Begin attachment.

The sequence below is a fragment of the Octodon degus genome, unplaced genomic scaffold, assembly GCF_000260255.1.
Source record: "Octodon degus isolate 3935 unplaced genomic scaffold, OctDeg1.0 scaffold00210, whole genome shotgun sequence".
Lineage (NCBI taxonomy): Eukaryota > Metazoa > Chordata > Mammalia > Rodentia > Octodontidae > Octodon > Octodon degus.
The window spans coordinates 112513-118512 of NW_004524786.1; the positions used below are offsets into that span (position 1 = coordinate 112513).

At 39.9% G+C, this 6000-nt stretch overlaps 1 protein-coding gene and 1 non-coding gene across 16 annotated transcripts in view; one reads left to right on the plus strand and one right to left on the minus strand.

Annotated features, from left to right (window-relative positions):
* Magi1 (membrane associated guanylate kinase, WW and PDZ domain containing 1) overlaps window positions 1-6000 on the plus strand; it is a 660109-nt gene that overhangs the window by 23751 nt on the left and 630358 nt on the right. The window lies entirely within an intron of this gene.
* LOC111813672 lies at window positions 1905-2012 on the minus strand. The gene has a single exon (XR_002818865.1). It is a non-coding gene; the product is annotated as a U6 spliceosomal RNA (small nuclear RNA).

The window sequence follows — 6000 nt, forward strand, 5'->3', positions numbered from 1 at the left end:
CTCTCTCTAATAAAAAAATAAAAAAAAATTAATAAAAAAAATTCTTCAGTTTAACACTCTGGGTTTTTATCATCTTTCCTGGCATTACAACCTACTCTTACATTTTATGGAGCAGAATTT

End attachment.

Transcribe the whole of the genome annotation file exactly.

The sequence below is a fragment of the Octodon degus genome, unplaced genomic scaffold, assembly GCF_000260255.1.
Source record: "Octodon degus isolate 3935 unplaced genomic scaffold, OctDeg1.0 scaffold00210, whole genome shotgun sequence".
Lineage (NCBI taxonomy): Eukaryota > Metazoa > Chordata > Mammalia > Rodentia > Octodontidae > Octodon > Octodon degus.
The window spans coordinates 112513-118512 of NW_004524786.1; the positions used below are offsets into that span (position 1 = coordinate 112513).

At 39.9% G+C, this 6000-nt stretch overlaps 1 protein-coding gene and 1 non-coding gene across 16 annotated transcripts in view; one reads left to right on the plus strand and one right to left on the minus strand.

Annotated features, from left to right (window-relative positions):
* Magi1 (membrane associated guanylate kinase, WW and PDZ domain containing 1) overlaps window positions 1-6000 on the plus strand; it is a 660109-nt gene that overhangs the window by 23751 nt on the left and 630358 nt on the right. The window lies entirely within an intron of this gene.
* LOC111813672 lies at window positions 1905-2012 on the minus strand. The gene has a single exon (XR_002818865.1). It is a non-coding gene; the product is annotated as a U6 spliceosomal RNA (small nuclear RNA).

The window sequence follows — 6000 nt, forward strand, 5'->3', positions numbered from 1 at the left end:
CTCTCTCTAATAAAAAAATAAAAAAAAATTAATAAAAAAAATTCTTCAGTTTAACACTCTGGGTTTTTATCATCTTTCCTGGCATTACAACCTACTCTTACATTTTATGGAGCAGAATTT